07 SES 09 B, Language: Policies and Perceptions
As in many European countries, educational language policies in Flanders are characterized by a duality as to theory and practice. In policy discourse, home language is recognized as an element of identity building and cultural integrity, but policy measures demonstrate an underlying monolingual approach to language in education.
A deficiency paradigm of teaching and learning – based on monolingual ideologies – has been constructed, leading to policy measures principally focusing on learning and testing of the dominant standard language, in some cases even as a condition for participation in education. Pupils’ linguistic capital is not exploited as a didactical resource for learning. These monolingual ideologies not only impact teachers’ perceptions and beliefs, but also their inter-subjective relations, particularly teacher-pupil-relations (Woolard and Shieffelin, 2000; Pacini-Ketchabaw and Armstrong de Almeida, 2006; Wortham, 2008). This affects, in turn, pupils’ beliefs, their self esteem, classroom involvement and motivation for learning. Unwillingly, these mutually reinforcing mechanisms contribute to processes of social reproduction (Bourdieu, 1990; Bourdieu and Passeron, 1977; Ogbu, 1990, 1998; Lamont, 1992, 2005; Portes & Rumbaut, 2001 and Roosens, 1995, 1998).
Besides Bourdieu’s theory of social reproduction, the notion of social hypochondria (Schinkel, 2007, 2008) is used to explain the dynamics of monolingual ideologies, practices and beliefs both at teachers’ and pupils’ level.. Social hypochondria can be defined as social agents’ preoccupation with fears that a given social body has a serious disease or disorder, based on the social agents’ misinterpretation of the symptoms occurring in that social body (Agirdag, Van Avermaet & Van Houtte). Within an educational setting, the misinterpretation by policy makers, school staff and pupils (social agents) of educational failure (disease) as an almost exclusive result of insufficient language proficiency in the dominant language (symptom) can be seen as a demonstration of social hypochondria.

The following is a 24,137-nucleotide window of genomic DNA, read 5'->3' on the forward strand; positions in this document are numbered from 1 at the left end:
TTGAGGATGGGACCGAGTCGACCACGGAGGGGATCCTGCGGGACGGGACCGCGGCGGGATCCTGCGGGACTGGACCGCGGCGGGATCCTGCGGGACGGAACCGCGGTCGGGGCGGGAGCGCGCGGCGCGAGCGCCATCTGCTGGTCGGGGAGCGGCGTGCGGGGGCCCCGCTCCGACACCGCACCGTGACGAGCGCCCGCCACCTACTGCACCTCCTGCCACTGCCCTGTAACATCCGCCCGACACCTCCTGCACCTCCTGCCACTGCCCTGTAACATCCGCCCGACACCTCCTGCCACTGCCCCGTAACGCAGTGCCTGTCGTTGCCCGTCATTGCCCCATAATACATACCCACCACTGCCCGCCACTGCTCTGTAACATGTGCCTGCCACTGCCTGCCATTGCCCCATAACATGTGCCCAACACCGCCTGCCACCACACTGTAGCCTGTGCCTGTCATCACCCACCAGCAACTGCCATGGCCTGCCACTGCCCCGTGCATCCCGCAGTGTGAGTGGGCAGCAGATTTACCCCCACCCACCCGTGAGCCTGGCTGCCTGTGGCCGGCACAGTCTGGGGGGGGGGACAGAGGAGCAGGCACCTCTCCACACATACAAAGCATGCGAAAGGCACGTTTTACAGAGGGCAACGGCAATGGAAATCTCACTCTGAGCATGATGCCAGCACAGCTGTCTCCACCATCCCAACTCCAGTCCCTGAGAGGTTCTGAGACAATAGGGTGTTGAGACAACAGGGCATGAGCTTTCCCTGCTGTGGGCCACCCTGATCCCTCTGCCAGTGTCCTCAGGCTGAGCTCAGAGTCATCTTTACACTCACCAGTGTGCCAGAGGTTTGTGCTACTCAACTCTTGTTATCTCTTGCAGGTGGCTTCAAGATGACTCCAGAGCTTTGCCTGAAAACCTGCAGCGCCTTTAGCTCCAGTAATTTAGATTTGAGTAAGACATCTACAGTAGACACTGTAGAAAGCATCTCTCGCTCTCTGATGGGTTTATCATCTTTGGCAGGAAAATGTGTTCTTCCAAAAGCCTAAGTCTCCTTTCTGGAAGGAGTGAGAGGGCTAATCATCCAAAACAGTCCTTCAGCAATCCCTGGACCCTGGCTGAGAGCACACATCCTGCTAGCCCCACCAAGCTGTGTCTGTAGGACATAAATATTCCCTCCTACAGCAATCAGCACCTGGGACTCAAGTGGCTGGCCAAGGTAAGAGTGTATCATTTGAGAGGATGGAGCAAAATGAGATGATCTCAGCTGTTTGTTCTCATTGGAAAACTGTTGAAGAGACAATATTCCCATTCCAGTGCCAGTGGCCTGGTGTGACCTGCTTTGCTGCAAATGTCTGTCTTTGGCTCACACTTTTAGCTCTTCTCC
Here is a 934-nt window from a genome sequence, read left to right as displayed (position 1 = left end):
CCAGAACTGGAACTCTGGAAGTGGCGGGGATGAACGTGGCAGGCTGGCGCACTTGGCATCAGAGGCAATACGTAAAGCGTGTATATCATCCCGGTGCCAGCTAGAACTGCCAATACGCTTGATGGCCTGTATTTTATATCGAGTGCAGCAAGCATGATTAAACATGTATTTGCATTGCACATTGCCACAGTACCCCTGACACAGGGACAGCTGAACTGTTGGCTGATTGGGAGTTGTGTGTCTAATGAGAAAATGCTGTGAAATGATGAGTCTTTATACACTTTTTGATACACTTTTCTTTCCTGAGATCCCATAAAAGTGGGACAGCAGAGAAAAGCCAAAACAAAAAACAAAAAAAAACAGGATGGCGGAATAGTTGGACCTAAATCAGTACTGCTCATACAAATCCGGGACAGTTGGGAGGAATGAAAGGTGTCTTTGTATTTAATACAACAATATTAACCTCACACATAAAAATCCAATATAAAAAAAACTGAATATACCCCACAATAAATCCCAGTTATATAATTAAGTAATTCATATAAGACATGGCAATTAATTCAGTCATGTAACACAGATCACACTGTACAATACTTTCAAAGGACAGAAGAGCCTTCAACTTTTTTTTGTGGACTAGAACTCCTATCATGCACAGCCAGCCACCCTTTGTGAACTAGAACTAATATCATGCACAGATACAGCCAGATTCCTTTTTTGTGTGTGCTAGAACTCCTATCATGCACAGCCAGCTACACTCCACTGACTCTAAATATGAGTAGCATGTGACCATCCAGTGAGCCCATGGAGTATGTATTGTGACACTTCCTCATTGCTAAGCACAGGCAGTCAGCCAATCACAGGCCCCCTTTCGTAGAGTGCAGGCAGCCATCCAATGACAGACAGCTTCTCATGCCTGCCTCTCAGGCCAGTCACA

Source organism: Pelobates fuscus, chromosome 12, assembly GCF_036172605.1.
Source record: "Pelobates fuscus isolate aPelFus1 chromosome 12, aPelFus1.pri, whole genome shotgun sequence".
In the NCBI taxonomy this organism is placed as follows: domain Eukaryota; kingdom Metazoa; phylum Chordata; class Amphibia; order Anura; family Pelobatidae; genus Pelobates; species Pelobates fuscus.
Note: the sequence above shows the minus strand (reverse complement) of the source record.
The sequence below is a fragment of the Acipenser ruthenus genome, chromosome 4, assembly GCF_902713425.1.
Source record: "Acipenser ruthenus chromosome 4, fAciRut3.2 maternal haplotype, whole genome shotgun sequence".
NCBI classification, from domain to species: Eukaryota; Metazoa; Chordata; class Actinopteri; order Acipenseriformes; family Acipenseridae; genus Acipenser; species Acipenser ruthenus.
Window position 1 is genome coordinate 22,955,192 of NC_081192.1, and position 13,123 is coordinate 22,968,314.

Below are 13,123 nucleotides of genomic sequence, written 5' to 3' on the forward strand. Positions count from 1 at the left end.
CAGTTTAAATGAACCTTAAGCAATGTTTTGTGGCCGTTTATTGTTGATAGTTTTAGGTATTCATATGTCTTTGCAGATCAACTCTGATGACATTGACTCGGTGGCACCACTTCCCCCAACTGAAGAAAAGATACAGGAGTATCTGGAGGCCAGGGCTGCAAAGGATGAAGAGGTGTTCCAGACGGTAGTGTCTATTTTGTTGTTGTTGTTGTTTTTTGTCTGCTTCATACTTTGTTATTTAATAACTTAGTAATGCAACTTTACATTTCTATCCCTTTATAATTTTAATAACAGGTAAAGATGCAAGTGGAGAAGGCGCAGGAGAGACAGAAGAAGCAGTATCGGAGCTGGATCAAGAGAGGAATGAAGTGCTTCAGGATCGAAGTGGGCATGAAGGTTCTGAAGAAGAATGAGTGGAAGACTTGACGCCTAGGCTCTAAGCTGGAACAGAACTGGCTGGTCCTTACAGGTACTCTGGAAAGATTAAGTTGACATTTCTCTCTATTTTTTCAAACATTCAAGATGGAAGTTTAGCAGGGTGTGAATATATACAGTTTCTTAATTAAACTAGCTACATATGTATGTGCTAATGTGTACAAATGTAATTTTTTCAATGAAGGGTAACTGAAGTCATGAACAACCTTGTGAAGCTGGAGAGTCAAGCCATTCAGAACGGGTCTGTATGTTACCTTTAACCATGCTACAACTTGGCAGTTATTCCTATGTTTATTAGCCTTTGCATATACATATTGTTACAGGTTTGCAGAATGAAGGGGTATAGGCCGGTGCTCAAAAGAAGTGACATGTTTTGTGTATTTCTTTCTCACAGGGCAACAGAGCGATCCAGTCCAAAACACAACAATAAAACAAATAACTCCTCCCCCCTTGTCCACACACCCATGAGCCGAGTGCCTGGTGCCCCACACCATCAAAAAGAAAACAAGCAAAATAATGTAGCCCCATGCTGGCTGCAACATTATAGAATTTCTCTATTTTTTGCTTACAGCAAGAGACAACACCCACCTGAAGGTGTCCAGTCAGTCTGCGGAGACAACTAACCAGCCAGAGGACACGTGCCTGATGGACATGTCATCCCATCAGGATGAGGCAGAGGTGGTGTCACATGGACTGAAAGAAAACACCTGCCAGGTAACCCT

In this contribution, the findings of two longitudinal studies – both conducted in the city of Ghent (Flanders) will be compared. The first study was conducted in the second grade of three secondary schools. In this study, over a period of four years (2009-2012) teachers were interviewed regarding their perceptions and beliefs on the home language of pupils and their parents and the language use of pupils at school (in the classroom, during recreation or informal learning activities). This study was a qualitative study without intervention as to classroom interaction or teacher training. The second study was conducted over the same period (2009-2012) in four primary schools. In this study interviews with teachers were combined with coaching and training programs aimed at altering teachers’ monolingual perceptions and beliefs.
Using research data and findings of both studies, the following research questions will be answered: Do the national monolingual and mono-educational policies interact with teachers’ discourses and beliefs? Do the perceptions and beliefs teachers hold on language proficiency and home language interact with more general perceptions and beliefs they have regarding migrant pupils (e.g. parental involvement, academic and future expectations, motivation). Can perceptions and beliefs of teachers be altered by interventions directed at a more plurilingual approach of teacher-pupil-interaction?
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